Leonardo the Robot has humanoid legs and drone-like propellers for walking & jumping

“What if we could have a robot that never falls?”

Leonardo is a lightweight walking robot that balances more like a drone – it uses synchronized control of propellers and legged joints. The robot from CalTech, “Legs Onboard Drone” (aka Leonardo) can walk, jump and even fly for short periods of time.

Leonardo the walking – jumping – flying robot. Photo courtesy of Alireza Ramezani, Soon-Jo Chung, and Morteza Gharib.

Alireza Ramezani, an assistant professor of electrical and computer engineering at Northeastern, has brought it one step closer with a robot that he helped to build as a postdoctoral researcher at the California Institute of Technology.

The idea is to have a machine that can leverage its legs and the thrusters to, for example, enhance its jumping capability.

Alireza Ramezani

The idea came from watching birds, Ramezani said. Most robotic designs focus exclusively on one type of locomotion, but birds are able to walk, fly, and even run.

Initially, it was developed with the idea of designing explorers—systems that can combine legged mobility and fast aerial mobility to do autonomous explorations.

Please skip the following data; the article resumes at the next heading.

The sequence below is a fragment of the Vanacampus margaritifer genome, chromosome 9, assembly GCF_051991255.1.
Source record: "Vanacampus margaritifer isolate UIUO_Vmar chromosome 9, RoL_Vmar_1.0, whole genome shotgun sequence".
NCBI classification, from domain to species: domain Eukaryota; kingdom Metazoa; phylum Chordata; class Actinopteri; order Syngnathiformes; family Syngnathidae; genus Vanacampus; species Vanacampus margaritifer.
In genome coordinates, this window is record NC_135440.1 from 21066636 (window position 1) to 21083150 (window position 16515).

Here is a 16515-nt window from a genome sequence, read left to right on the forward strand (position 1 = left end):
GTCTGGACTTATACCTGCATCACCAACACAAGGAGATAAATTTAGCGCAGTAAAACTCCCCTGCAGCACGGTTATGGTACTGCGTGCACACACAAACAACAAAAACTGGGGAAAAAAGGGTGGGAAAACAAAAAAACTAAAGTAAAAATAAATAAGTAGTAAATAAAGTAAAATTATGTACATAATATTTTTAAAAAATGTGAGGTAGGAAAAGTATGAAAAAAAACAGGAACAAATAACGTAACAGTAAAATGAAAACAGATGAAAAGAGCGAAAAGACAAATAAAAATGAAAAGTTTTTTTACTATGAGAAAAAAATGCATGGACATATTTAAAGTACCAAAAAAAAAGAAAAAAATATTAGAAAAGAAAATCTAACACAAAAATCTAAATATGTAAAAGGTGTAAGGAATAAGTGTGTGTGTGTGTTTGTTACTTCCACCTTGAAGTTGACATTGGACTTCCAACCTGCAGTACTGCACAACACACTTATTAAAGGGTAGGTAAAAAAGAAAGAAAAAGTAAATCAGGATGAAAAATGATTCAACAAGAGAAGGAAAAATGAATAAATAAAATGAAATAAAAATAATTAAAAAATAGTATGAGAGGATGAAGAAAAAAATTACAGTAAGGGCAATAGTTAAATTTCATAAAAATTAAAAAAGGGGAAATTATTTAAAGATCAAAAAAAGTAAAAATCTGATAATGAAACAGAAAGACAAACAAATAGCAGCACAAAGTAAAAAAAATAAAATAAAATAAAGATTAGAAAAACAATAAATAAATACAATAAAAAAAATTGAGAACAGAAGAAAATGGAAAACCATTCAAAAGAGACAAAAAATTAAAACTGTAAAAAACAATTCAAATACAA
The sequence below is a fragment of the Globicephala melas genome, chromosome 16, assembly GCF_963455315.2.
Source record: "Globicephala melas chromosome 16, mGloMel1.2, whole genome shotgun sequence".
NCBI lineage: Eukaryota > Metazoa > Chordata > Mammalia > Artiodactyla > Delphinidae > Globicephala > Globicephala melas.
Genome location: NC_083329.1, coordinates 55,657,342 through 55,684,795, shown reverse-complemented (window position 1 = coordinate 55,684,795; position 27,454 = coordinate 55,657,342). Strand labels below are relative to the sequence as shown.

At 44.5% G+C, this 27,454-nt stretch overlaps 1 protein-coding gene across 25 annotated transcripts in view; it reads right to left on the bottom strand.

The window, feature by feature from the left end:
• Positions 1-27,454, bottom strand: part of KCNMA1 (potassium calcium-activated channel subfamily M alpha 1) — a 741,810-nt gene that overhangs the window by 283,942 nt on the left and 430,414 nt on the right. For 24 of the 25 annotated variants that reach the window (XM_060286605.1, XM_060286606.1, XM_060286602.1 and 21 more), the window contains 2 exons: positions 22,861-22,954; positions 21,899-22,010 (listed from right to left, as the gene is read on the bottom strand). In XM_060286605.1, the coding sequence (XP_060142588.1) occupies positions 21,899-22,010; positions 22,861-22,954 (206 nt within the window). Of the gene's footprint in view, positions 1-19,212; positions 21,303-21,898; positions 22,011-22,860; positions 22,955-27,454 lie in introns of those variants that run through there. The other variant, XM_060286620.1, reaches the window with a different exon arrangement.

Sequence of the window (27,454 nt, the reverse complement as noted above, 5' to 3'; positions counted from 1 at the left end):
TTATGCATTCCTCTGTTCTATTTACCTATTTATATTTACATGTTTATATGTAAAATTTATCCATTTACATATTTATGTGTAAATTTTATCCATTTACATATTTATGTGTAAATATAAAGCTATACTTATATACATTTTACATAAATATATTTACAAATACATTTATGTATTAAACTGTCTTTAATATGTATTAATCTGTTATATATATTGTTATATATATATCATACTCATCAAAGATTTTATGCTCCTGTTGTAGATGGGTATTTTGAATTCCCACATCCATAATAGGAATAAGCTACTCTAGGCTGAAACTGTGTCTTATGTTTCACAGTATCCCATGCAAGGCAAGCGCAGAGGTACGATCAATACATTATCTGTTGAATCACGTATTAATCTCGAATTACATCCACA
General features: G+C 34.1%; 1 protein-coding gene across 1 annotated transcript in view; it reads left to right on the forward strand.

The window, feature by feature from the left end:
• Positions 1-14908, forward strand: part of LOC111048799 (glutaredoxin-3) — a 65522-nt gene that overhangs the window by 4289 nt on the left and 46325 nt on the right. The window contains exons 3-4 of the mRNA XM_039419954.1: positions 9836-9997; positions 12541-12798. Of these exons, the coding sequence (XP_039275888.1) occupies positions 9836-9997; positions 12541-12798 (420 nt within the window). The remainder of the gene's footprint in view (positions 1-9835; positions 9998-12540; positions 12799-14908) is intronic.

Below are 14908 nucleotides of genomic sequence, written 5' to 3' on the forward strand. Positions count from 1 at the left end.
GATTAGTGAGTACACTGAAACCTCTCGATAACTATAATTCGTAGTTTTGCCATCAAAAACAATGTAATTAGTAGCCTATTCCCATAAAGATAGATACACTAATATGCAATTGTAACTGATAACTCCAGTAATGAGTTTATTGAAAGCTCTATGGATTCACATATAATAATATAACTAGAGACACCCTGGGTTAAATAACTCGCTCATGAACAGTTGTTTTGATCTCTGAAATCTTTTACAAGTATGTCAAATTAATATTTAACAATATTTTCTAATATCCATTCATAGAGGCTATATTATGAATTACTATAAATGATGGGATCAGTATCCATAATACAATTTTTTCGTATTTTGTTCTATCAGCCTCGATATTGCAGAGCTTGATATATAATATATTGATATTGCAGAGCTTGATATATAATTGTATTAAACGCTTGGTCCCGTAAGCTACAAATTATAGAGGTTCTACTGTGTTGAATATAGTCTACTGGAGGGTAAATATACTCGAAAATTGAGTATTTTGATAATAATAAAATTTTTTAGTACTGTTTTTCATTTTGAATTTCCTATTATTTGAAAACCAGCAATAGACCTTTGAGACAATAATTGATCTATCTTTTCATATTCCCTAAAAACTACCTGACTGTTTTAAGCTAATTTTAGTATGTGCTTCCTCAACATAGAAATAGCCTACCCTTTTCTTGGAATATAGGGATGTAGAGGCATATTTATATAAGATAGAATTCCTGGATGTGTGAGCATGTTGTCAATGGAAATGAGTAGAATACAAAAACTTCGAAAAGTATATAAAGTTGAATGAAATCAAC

Alireza Ramezani

Since the thrusters can take the robot’s entire weight, it’s possible that Leonardo will not be not falling over, since it can also fly for a brief period to readjust. Leo will be doing a lot of jumping, with the thrusters significantly augmenting both height and distance, with a multimodal nature that will increase versatility, reliability, and endurance.

“This is the major challenge for legged systems, or even humans: We can stabilize our body, but sometimes we fall,” Ramezani said.

Mr Ramezani has also built a flying robot based on the aerial acrobatics of bats, dubbed Bat Bot, which is another source of inspiration for creating Leonardo.

You can see engineering to perfection in nature, and we can learn a lot … That’s been an inspiration for me in almost all my designs.

Alizera Ramezani
Alireza Ramezani, assistant professor of electrical and chemical engineering. Photo news.northeastern.edu

The ultimate form of demonstration for Leonardo’s designers will be to build two Leonardo robots and then have them play tennis or badminton.

Source articles & videos:

Some robots walk. others fly. he built one that can do both https://news.northeastern.edu/2019/01/22/some-robots-walk-others-fly-he-built-one-that-can-do-both/
Watch a two-legged robot balance and spin thanks to drone propellers https://www.theverge.com/tldr/2019/10/7/20903112/leonardo-drone-bipedal-robot-balance-propellers-video
Caltech Building Agile Humanoid Robot by Combining Legs With Thrusters https://spectrum.ieee.org/automaton/robotics/humanoids/caltech-building-agile-humanoid-robot-by-combining-legs-with-thrusters
LEONARDO Bipedal Robot with Thrusters https://www.youtube.com/watch?v=NekTN9bTSS8
Aerospace Robotics and Control at Caltech https://www.youtube.com/watch?v=CFM2dRJkkzk